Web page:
The “Die Hard” franchise consists of five movies, but if one were to count its countless rip-offs, the number would skyrocket. After John McClane’s original outing started the “one man fights bad guys to reach a time-sensitive goal in a single location” formula, other movies rose up to swap settings: “Speed” was “Die Hard” on a bus; “Air Force One” was “Die Hard” on a plane; “Die Hard” in the White House happened two times in one year. It was inevitable that a movie like “Skyscraper” would scrape up “Die Hard” with Dwayne “The Rock” Johnson.
Filmmaker Rawson Marshall Thurber—responsible for comedies like “Dodgeball” and “Central Intelligence”—has switched to the action genre, though it’s more satisfying to believe that he’s secretly making another comedy: “Skyscraper” has as much accidental humor as it does intentional jokes. This is a movie wherein “The Rock” wins a gunfight and climbs a skyscraper with a prosthetic leg, for God’s sake.
Though it’s hard to fault Thurber as an action director. “Skyscraper” is a competently made action movie. The cinematography is fluid, the production design is attractive, the action choreography is coherent and sometimes exciting—it comes together nicely. It’s also big and loud and dumb, but hey, it’s “Die Hard” in a skyscraper, what did you expect?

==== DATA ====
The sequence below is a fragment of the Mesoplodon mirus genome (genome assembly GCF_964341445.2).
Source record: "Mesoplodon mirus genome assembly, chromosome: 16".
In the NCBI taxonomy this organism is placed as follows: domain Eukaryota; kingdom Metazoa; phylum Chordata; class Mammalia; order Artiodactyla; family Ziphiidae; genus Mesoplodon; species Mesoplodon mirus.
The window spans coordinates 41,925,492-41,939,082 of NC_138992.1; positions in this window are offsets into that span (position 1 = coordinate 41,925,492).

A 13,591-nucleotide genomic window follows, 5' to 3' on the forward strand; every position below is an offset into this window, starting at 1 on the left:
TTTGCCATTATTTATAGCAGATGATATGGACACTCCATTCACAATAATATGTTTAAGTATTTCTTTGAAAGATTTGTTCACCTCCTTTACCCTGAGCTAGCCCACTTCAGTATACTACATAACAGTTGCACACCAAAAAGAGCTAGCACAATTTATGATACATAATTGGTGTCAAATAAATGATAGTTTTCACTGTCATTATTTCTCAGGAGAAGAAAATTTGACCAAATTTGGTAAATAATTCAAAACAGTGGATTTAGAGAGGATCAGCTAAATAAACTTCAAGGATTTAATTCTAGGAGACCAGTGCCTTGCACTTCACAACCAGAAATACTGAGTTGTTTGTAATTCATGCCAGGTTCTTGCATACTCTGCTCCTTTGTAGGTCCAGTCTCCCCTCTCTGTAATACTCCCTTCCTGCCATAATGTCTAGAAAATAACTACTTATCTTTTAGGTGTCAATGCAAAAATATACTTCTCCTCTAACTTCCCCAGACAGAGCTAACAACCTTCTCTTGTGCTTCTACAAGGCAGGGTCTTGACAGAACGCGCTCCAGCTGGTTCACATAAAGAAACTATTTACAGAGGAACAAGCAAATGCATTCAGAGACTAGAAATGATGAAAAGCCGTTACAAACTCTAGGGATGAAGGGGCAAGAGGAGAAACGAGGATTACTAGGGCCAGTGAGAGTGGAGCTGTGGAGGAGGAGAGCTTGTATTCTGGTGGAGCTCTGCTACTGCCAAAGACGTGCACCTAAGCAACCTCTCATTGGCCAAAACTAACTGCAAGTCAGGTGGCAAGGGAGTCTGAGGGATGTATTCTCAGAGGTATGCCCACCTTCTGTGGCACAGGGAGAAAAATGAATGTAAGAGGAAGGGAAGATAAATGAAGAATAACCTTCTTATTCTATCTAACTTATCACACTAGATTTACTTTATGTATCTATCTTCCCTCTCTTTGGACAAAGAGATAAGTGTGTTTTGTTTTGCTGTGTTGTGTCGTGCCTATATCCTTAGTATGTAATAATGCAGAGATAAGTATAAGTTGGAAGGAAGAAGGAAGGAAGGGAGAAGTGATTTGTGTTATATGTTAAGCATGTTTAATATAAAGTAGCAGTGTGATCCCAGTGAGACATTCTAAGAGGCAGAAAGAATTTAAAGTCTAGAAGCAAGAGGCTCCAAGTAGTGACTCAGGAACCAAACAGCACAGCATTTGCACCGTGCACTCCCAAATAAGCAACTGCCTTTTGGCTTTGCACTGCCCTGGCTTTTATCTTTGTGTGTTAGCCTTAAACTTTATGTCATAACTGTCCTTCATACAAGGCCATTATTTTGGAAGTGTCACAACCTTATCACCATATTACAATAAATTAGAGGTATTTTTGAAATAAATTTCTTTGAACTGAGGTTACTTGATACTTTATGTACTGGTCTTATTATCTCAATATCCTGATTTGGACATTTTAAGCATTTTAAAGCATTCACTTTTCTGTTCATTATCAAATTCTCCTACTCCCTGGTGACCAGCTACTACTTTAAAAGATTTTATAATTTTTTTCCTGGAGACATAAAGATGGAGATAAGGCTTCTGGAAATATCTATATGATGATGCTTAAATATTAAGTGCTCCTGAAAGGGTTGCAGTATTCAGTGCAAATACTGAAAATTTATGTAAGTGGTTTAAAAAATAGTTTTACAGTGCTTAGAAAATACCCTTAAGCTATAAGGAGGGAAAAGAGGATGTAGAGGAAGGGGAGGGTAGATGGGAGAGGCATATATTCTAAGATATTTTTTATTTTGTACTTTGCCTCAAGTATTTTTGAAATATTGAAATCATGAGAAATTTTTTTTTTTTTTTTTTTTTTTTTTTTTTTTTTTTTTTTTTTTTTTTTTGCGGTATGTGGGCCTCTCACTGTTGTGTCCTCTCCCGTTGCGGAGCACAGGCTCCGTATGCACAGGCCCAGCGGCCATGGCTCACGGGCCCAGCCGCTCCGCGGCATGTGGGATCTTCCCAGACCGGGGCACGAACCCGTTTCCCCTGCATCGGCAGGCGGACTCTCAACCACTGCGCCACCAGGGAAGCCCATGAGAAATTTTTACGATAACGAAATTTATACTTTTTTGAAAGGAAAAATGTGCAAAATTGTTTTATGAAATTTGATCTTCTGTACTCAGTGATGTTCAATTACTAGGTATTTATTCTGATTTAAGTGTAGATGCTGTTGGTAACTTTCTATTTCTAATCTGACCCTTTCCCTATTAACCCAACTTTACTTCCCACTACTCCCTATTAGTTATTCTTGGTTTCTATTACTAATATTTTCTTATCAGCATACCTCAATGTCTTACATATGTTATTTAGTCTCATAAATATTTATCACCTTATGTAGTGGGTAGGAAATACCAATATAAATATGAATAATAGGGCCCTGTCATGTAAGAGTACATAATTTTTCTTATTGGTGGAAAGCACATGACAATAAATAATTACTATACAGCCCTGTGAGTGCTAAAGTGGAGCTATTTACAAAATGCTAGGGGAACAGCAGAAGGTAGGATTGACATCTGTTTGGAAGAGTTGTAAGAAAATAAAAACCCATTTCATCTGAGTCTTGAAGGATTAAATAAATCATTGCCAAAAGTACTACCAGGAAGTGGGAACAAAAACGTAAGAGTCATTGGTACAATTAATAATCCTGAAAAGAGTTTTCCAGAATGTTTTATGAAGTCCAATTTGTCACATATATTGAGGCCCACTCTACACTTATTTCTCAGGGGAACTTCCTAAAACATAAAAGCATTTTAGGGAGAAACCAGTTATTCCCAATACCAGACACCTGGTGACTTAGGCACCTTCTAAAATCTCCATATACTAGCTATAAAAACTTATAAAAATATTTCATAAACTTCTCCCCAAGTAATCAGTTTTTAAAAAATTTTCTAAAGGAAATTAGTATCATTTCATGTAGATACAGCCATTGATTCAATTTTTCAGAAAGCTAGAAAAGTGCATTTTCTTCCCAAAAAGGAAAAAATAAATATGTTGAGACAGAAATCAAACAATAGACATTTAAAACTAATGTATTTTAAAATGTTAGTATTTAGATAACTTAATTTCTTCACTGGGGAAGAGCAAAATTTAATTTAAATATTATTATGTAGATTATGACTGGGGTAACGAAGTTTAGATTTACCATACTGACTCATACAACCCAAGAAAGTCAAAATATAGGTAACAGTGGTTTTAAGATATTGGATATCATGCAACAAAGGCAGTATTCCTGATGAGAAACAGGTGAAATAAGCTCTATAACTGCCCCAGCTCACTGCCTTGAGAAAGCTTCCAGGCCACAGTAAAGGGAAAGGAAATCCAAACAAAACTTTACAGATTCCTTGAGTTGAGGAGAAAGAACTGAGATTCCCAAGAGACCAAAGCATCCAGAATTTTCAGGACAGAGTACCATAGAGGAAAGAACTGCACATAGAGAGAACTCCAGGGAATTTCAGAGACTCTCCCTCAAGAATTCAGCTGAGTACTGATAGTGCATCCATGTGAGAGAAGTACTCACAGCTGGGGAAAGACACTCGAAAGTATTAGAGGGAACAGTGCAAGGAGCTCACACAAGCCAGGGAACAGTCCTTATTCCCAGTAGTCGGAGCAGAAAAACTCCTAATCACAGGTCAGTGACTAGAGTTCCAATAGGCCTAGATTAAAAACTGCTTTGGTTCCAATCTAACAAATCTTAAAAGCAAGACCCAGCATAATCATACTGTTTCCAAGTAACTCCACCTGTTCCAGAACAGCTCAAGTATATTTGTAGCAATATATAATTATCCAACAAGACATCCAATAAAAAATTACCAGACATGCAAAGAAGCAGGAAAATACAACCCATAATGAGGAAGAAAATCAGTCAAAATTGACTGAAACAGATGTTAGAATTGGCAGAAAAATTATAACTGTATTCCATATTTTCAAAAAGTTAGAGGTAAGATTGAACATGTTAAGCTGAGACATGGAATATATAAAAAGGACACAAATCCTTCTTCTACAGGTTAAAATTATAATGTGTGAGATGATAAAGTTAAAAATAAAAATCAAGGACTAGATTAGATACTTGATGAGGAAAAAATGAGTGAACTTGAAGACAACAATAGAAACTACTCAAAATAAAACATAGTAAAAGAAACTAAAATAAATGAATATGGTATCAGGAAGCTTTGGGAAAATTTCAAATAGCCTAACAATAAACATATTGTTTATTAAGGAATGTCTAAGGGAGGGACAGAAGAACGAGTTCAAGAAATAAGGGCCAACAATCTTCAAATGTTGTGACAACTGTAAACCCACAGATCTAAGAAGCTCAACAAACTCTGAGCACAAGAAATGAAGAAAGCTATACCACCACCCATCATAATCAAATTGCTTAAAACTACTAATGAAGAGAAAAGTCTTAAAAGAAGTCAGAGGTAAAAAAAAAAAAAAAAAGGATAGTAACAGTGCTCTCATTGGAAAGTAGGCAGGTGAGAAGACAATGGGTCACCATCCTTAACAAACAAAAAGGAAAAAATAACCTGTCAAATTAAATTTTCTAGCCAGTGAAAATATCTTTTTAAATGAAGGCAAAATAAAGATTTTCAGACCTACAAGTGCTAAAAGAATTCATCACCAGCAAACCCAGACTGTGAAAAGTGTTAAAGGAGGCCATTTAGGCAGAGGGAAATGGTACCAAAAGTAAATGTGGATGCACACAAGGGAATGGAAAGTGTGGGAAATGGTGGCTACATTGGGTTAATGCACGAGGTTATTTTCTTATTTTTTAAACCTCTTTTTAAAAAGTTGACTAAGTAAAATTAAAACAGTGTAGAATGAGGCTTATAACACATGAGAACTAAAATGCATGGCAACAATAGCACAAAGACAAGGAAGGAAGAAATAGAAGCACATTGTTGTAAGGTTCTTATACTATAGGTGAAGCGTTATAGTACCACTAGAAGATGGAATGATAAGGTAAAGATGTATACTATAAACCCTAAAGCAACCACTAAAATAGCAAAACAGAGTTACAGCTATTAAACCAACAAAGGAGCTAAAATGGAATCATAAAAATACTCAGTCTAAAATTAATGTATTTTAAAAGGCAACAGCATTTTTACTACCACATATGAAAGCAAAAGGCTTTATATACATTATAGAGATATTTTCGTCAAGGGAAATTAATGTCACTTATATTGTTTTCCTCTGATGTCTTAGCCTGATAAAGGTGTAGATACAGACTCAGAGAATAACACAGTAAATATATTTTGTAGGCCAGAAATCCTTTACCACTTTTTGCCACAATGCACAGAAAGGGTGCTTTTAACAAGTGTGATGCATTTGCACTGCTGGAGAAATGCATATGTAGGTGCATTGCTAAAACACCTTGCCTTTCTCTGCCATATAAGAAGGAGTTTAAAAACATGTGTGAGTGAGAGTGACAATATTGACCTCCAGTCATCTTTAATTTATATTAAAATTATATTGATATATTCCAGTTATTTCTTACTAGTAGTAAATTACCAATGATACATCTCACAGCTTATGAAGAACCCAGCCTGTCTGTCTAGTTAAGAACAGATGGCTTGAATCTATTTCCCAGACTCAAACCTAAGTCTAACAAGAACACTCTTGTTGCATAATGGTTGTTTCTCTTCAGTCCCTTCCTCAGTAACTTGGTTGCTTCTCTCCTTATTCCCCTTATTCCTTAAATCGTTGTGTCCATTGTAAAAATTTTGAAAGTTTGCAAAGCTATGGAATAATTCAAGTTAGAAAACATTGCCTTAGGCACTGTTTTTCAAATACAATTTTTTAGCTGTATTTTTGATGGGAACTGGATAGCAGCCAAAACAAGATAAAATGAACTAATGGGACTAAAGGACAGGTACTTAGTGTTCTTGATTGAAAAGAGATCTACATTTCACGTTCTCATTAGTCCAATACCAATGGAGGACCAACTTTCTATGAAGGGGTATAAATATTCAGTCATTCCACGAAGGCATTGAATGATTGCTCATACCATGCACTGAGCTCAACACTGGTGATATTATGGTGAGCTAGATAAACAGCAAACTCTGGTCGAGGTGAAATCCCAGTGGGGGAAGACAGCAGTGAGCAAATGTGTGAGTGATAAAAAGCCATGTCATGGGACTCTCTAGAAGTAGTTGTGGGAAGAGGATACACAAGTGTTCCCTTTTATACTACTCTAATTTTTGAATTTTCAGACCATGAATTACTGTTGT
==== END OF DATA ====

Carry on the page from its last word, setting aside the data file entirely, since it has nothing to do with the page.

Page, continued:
The question lies in whether the big, loud, dumb, derivative movie is worth paying your summer money for. If it were released right after “Die Hard” in the 80s, it might’ve found a home as another passable rip-off, but a number of genre tropes haven’t aged well at all.
Given America’s most repetitive trauma, should the shortcut to hating the villains really be watching them shoot up a room full of innocent people? That’s a cheap, vicious way to entertain. Equally cheap is the apathetic insistence that one-dimensional female characters can do action movie things too. And there are entire books written on the white savior complex in cinema now—having Neve Campbell’s white character solve all of the Chinese Police’s problems is a bit tactless.
Thankfully, Dwayne “The Rock” Johnson is front and center. His acting ability continues to astound. Blockbusters have been making a habit of casting him to save otherwise terrible movies, and he honestly makes it work. Unlike Chris Pratt—who has comedic talent but whose action star potential was sorely overestimated—”The Rock” has gravitas to match his charm. The best-case scenario for “Skyscraper” is as a showcase of his talent.
Otherwise, there are as many plot holes as there are floors in the titular structure, and the characters are utterly forgettable—John McClane was a relatable everyman; Will Sawyer is a former FBI agent because he must be able to do physically demanding stunts, and he loves his family because he needs a reason to do physically demanding stunts. There are worse ways to kill time, but this movie isn’t worth theater prices.